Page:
In her clinical work, Harman helps children who are not sleeping or eating well. She also evaluates and treats children for developmental delays, separation anxiety and medication refusal, among other issues. Some problems — social withdrawal, parent-child attachment difficulties, for example — foreshadow challenges down the road because they can negatively affect development.
In therapy, Harman teaches parents more advanced strategies for self-care, such as mindfulness, positive self-talk and diaphragmatic breathing.
She frequently uses evidence-based psychotherapies that leverage the parent-child relationship to make a change. This approach is based on the idea that the quality of this relationship is a key part of a child’s psychological well-being.
Harman recalled one patient who displayed severe anxiety at the prospect of separation from his mother. The toddler, clinging to his mother, regularly refused examination. The mother’s frustration with this behavior fueled the child’s anxiety, resulting in a negative interaction cycle that interfered with treatment.
Harman taught the mother effective responses to her child’s protests and behavioral strategies meant to increase her child’s emotional-regulation skills.
A better psychologist
“I always knew I wanted to work with little kids,” Harman said. Early childhood experiences, she noted, set the foundation for development across the lifespan. She also knew that she wanted to be a mother one day.
Harman, who chose adoption, received happy news in 2018: She had been matched with a child. Harman’s daughter was born in January 2019.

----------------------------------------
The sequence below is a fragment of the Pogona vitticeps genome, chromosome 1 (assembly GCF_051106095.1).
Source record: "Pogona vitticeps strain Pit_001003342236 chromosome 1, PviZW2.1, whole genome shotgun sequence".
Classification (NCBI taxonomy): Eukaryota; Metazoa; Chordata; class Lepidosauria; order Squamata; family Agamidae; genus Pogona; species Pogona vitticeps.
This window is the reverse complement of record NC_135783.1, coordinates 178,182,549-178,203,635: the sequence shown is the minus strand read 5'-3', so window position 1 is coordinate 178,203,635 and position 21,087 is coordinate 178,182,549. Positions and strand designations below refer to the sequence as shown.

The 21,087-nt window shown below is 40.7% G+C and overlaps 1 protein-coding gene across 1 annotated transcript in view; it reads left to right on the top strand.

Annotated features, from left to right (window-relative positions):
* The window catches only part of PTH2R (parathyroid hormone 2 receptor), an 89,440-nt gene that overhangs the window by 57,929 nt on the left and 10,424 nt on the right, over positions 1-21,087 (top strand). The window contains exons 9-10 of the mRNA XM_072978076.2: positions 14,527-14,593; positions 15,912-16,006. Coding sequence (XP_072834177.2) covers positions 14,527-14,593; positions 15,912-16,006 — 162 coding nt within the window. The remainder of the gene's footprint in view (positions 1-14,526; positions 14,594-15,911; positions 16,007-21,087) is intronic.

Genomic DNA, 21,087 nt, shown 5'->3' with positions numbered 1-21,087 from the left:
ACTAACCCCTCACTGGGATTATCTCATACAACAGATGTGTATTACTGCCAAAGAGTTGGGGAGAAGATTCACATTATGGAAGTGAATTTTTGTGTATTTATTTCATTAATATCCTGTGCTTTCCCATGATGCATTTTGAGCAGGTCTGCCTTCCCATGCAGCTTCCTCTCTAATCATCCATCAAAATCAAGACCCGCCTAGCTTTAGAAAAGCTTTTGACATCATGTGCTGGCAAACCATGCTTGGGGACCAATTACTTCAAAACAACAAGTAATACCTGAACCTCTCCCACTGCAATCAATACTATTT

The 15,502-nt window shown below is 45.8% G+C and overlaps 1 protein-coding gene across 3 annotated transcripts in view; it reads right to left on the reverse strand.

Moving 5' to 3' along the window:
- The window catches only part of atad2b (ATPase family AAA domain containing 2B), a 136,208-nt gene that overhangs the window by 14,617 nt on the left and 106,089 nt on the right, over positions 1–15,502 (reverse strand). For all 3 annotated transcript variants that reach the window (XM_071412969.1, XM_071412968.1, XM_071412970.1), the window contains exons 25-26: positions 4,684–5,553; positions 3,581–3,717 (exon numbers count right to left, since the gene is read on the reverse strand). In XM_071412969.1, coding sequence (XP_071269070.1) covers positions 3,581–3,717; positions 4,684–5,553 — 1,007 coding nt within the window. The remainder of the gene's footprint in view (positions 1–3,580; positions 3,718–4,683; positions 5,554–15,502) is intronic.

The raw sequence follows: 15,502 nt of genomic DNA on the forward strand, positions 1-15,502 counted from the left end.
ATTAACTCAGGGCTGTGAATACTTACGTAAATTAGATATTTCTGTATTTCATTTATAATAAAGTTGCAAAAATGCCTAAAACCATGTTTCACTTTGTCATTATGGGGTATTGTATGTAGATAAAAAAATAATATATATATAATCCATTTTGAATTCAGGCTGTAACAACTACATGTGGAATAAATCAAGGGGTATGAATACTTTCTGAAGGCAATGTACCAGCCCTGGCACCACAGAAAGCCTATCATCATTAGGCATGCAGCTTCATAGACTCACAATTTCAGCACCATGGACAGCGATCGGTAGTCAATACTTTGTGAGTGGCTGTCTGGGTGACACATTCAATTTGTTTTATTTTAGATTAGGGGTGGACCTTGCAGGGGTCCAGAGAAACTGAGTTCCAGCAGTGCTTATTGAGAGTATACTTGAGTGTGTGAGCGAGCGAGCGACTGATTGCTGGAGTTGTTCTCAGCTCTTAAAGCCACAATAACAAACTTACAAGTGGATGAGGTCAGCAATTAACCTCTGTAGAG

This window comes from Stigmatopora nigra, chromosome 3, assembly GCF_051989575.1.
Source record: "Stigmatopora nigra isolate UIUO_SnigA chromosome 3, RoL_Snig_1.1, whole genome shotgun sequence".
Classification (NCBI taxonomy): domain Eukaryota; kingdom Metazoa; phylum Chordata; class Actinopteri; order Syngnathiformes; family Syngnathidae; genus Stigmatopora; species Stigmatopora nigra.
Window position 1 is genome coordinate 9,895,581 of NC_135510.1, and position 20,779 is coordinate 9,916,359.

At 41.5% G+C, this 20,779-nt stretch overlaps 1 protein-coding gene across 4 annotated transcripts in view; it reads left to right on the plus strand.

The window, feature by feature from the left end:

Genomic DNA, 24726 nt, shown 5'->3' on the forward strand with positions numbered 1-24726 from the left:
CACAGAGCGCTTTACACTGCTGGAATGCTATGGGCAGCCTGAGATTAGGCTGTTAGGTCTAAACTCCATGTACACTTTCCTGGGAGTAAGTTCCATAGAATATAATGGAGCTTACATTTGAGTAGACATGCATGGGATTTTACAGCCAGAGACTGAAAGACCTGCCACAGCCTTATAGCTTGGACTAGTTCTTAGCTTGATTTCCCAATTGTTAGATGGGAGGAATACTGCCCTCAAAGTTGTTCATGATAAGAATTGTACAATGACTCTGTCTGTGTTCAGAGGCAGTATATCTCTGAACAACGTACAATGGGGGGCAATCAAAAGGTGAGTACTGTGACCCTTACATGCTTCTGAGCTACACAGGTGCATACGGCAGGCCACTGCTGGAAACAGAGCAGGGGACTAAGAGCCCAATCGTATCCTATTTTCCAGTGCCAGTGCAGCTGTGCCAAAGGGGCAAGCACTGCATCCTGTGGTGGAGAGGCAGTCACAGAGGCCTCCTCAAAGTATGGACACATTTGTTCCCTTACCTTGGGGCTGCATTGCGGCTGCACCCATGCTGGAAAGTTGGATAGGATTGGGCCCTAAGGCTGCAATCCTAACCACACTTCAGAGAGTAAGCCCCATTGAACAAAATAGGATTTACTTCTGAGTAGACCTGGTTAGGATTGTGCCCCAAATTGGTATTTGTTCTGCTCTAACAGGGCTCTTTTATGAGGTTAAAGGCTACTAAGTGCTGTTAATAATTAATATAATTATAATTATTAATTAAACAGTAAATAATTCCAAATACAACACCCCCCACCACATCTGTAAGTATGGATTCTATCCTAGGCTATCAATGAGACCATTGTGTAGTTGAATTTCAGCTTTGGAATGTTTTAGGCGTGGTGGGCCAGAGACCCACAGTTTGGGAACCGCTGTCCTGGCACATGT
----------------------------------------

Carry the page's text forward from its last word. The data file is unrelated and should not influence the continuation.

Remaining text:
Fragile and difficult to soothe, Harman’s infant daughter had neonatal abstinence syndrome, the result of prenatal exposure to opioids. For a month, the baby suffered through withdrawal.
Harman knew she needed to take care of her own mental health; she believed her daughter’s well-being depended on it. So, she practiced the same strategies she teaches St. Jude parents.
During this time, Harman experienced firsthand how even a well-meaning doctor or nurse can be perceived as uncaring, judgmental or not fully present.
She absorbed a valuable lesson.
“It doesn’t matter how busy you are or how many other patients you have,” Harman said, “you need to take a breath and center yourself.”
“I think motherhood made me a better psychologist,” she added.
After a long day, Harman is ready to spend time with her daughter, who is flourishing thanks in part to early intervention services. Provided in all states, these services — speech therapy, physical therapy among other resources — are meant for children younger than 3 with developmental delays and disabilities.
Harman engages in developmental play with her daughter, but that’s an incomplete description.
Mother and daughter play together with toys and read board books. Harman delivers hugs and kisses (she always emphasizes the importance of touch with St. Jude parents).
And now and then, beneath the lights, little feet atop bigger feet, Harman smiles, and her daughter laughs, and they dance.